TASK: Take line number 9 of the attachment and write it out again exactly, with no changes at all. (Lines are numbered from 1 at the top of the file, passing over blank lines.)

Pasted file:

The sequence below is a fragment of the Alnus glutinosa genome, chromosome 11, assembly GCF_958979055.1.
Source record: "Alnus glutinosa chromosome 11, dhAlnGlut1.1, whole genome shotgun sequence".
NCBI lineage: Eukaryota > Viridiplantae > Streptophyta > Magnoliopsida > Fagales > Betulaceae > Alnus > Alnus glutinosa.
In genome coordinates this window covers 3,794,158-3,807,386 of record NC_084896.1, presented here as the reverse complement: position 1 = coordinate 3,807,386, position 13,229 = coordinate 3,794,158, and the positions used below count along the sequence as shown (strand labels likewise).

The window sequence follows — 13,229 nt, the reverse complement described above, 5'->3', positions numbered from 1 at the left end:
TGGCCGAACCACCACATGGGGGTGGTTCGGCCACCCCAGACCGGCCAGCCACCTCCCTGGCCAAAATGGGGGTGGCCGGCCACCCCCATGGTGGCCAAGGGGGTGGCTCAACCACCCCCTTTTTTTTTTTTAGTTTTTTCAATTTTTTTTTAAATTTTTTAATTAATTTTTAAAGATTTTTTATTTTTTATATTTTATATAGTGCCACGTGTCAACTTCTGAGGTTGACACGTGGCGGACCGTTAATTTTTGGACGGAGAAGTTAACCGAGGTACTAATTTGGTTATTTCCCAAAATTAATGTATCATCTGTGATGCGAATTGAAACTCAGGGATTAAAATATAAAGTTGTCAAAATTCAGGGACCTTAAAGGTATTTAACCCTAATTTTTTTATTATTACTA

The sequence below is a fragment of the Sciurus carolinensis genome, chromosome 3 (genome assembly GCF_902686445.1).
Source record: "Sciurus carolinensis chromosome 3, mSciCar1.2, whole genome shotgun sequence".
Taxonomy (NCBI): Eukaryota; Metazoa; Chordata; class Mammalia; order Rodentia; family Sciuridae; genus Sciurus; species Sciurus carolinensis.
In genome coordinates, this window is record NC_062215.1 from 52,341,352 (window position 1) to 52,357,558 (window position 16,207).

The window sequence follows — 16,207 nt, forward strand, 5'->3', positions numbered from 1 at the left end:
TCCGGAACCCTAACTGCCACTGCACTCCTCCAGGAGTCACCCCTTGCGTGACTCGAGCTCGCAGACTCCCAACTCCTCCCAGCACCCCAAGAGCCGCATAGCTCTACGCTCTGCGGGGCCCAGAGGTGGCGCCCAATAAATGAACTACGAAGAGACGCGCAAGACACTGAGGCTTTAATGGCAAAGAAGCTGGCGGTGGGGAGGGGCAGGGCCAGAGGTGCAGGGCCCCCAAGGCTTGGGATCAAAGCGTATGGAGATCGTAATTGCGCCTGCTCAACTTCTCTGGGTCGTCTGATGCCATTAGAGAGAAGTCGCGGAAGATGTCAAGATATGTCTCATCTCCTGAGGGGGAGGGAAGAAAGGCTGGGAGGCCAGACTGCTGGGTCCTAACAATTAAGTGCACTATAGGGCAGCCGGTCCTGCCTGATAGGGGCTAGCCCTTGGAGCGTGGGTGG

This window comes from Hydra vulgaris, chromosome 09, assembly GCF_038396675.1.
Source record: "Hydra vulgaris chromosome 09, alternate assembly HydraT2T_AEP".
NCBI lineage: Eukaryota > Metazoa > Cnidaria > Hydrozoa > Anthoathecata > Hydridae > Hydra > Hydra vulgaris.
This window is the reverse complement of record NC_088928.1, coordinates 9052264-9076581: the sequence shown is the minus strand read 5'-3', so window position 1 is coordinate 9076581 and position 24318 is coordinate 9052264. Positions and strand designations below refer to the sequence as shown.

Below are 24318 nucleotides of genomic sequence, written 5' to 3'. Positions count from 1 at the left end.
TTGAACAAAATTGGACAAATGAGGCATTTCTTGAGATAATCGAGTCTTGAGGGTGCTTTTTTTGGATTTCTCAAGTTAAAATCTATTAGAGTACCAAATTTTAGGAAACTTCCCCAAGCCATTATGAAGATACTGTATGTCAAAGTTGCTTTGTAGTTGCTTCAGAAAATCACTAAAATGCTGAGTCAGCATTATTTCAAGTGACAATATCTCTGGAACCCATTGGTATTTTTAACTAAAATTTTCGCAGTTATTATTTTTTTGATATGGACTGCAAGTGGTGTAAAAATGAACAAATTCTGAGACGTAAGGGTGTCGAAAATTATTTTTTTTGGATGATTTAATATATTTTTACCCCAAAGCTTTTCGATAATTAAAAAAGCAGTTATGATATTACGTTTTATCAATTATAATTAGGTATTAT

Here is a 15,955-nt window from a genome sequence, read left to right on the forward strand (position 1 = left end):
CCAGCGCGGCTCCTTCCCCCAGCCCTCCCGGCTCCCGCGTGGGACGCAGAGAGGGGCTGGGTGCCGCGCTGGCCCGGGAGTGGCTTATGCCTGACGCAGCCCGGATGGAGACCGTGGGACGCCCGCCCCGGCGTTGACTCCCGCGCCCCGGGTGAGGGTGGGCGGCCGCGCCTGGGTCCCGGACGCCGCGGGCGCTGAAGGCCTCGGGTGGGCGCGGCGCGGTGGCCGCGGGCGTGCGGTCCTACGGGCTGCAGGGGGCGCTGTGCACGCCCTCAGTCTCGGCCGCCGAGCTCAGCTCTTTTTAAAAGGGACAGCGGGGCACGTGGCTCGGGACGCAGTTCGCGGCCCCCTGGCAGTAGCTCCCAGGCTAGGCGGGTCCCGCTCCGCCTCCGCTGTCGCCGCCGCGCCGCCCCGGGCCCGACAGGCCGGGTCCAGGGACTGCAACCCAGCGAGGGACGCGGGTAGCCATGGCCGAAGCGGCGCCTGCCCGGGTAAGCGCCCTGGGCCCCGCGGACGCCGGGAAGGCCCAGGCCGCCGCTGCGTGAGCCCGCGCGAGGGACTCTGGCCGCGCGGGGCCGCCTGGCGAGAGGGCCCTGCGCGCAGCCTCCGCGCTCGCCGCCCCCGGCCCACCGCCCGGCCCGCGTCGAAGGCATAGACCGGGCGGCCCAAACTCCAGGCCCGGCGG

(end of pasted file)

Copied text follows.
Taxonomy (NCBI): Eukaryota; Metazoa; Chordata; class Mammalia; order Rodentia; family Sciuridae; genus Sciurus; species Sciurus carolinensis.